Santa Has Been Featured in Coke Ads

Since the 1920sIn 1931, Coca-Cola created the now ubiquitous image of the modern Santa Claus, with his contrasting red and white clothes, which mirror the colors of the famous soda.[13]

Martin Luther King Jr. advocated a boycott of Coca-Cola as a “white good” as a means to non-violently protest racism. At the time, white workers in Coca-Cola factories were getting paid more than African American workers[14]

In the 1980s, an obscene image was snuck into one of the ice cubes in a Coca-Cola ad in South Australia. The company recalled and destroyed all of the posters, and the artist responsible for the image was fired and sued.[3]

In 2015, Coca-Cola, along with several other large companies, such as Google, Microsoft, Apple, and Walmart, added their names to the American Business Act on Climate Pledge.[11]



1Adday, Michael. “Coca-Cola Paid $550K to Head of Anti-Obesity Group.” Fortune. December 28, 2015. Accessed: March 30, 2016.

2Bahar, Tengku. “Coca-Cola Forced to Close India Bottling Factory Over Excessive Water Use, Pollution.” Question More. Updated June 21, 2014. Accessed: March 30, 2016.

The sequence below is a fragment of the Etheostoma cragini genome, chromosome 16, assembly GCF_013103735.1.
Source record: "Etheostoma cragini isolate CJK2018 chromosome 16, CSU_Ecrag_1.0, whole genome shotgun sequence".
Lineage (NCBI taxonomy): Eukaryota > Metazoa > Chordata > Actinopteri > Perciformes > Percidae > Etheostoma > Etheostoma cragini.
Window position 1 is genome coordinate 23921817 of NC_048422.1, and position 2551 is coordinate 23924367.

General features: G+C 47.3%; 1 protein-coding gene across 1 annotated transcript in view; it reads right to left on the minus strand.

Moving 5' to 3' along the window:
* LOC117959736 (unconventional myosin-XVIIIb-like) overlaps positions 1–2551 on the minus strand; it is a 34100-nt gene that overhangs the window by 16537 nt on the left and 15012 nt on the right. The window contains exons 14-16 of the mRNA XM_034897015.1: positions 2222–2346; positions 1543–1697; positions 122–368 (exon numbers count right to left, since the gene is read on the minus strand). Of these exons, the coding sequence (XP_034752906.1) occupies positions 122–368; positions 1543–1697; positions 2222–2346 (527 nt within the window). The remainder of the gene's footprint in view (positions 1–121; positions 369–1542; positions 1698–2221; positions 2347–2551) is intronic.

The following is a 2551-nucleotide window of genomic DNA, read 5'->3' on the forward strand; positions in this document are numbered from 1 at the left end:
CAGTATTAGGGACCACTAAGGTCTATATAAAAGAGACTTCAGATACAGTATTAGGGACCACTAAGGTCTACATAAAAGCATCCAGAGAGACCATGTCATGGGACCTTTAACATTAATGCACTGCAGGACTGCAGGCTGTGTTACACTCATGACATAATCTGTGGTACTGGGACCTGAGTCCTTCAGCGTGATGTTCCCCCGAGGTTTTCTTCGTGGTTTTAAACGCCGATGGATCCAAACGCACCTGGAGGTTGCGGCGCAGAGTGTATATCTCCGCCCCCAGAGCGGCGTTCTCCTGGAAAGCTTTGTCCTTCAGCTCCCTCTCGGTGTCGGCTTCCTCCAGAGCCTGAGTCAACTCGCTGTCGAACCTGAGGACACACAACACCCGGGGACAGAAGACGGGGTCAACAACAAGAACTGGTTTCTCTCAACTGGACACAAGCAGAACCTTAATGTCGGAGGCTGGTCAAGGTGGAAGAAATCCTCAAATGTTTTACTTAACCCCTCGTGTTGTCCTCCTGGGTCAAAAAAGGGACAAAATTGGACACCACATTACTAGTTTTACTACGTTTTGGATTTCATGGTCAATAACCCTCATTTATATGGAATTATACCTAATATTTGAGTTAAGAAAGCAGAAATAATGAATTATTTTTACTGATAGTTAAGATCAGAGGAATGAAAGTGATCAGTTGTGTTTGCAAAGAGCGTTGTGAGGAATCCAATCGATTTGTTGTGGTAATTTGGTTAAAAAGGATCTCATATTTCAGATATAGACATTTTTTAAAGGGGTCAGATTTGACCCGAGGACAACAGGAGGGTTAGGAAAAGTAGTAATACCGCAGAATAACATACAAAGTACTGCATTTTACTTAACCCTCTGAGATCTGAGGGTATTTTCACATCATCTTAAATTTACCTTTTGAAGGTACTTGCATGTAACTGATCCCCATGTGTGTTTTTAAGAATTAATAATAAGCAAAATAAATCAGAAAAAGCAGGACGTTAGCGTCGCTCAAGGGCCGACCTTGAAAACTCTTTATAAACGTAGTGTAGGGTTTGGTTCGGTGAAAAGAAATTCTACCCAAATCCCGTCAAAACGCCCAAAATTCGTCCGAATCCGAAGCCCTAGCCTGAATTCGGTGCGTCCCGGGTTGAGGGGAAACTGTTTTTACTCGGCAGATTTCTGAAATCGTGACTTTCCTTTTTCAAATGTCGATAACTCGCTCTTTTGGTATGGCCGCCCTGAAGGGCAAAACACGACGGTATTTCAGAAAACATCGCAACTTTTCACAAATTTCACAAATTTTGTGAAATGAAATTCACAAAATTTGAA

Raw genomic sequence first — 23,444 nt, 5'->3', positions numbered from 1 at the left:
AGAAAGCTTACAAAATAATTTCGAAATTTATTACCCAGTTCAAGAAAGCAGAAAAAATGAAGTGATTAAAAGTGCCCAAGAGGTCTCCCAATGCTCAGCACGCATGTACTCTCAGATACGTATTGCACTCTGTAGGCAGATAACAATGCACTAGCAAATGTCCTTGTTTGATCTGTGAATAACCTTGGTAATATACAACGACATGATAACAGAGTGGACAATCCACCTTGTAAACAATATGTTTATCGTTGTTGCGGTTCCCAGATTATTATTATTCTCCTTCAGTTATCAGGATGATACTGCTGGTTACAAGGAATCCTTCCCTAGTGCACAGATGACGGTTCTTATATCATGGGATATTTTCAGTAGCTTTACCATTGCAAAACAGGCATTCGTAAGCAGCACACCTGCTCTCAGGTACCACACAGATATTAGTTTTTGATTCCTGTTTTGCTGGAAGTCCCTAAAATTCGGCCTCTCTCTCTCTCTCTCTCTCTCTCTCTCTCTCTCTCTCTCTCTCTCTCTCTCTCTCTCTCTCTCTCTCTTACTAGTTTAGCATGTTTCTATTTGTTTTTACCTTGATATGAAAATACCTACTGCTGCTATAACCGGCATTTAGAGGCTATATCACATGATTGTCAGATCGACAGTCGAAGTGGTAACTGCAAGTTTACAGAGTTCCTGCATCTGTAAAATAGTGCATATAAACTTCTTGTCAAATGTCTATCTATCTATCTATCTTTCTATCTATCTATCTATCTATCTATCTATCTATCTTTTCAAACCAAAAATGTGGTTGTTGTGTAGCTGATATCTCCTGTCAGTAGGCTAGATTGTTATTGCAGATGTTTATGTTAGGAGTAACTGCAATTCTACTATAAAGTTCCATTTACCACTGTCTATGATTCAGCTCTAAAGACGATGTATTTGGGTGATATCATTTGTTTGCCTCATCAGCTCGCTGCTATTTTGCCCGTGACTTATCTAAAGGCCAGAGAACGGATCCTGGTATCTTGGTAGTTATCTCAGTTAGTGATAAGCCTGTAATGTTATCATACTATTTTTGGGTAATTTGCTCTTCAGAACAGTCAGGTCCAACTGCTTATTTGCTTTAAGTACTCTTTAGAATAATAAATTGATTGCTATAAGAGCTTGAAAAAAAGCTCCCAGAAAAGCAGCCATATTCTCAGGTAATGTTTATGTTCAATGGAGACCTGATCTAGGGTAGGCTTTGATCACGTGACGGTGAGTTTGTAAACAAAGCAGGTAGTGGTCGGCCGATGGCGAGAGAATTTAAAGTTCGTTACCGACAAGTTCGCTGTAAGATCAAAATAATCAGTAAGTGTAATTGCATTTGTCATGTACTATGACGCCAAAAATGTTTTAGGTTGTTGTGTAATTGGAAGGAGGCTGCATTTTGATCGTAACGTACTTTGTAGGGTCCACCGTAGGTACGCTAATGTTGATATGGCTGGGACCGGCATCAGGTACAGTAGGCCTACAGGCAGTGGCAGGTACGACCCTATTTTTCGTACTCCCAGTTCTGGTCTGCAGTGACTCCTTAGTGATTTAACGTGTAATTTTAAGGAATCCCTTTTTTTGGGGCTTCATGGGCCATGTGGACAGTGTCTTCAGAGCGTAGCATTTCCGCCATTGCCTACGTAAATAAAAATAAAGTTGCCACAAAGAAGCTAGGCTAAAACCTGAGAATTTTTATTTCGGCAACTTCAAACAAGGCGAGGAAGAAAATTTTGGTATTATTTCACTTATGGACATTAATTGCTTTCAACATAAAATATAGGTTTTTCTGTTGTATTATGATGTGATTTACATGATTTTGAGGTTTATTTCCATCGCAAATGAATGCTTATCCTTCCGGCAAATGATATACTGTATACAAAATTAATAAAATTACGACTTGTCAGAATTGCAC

3Bodden, Valerie. The Story of Coca-Cola. Mankato, MN: Creative Education, 2009.

4Coca-Cola Company Statistics.” Statistic Brain. 2016. Accessed: March 30, 2016.

5Coca-Cola Fun Facts.” Coca-Cola. 2016. Accessed: March 30, 2016.

6Coke Sued Over Death Squad Claims.” BBC. July 20, 2001. Accessed: March 31, 2016.

7Donovan, Tristan. Fizz: How Soda Shook Up the World. Chicago, IL: Chicago Review Press Incorporated, 2014.

8Facts about Coca-Cola You May Not Know.” AOL. February 25, 2015. Accessed: March 31, 2016.

9Frequently Asked Questions.” The CanMaker. January 18, 2011. Accessed: March 30, 2016.

10Johnson, Summer. “Forget Condoms? Use Diet Coke!” Bio Ethics. October 8, 2008. Accessed: March 30, 2016.

11Kasperkevi, Jana and Sam Thielman. “Thirteen US Companies Sign on to White House Climate Change Pledge.” The Guardian. July 27, 2015. Accessed: March 30, 2016.

12Missing Norman Rockwell Coca-Cola Illustrations.” PBS. April 23, 2012. Accessed: March 30, 2016.

13O’Reilly, Lara. “15 Mind-Blowing Facts about Coca-Cola.” Business Insider. September 25, 2015. Accessed: March 30, 2016.

14Pendergrast, Mark. Coca-Cola: The Definitive History of the Great American Soft Drink and the Company That Makes It. 3rd Edition. New York, New York: Basic Books.

15Rankings.” Interbrand. 2016. Accessed: March 30, 2016.

16Woman Drank Herself to Death with Coca-Cola.” Discovery. February 12, 2013. Accessed: March 30, 2016.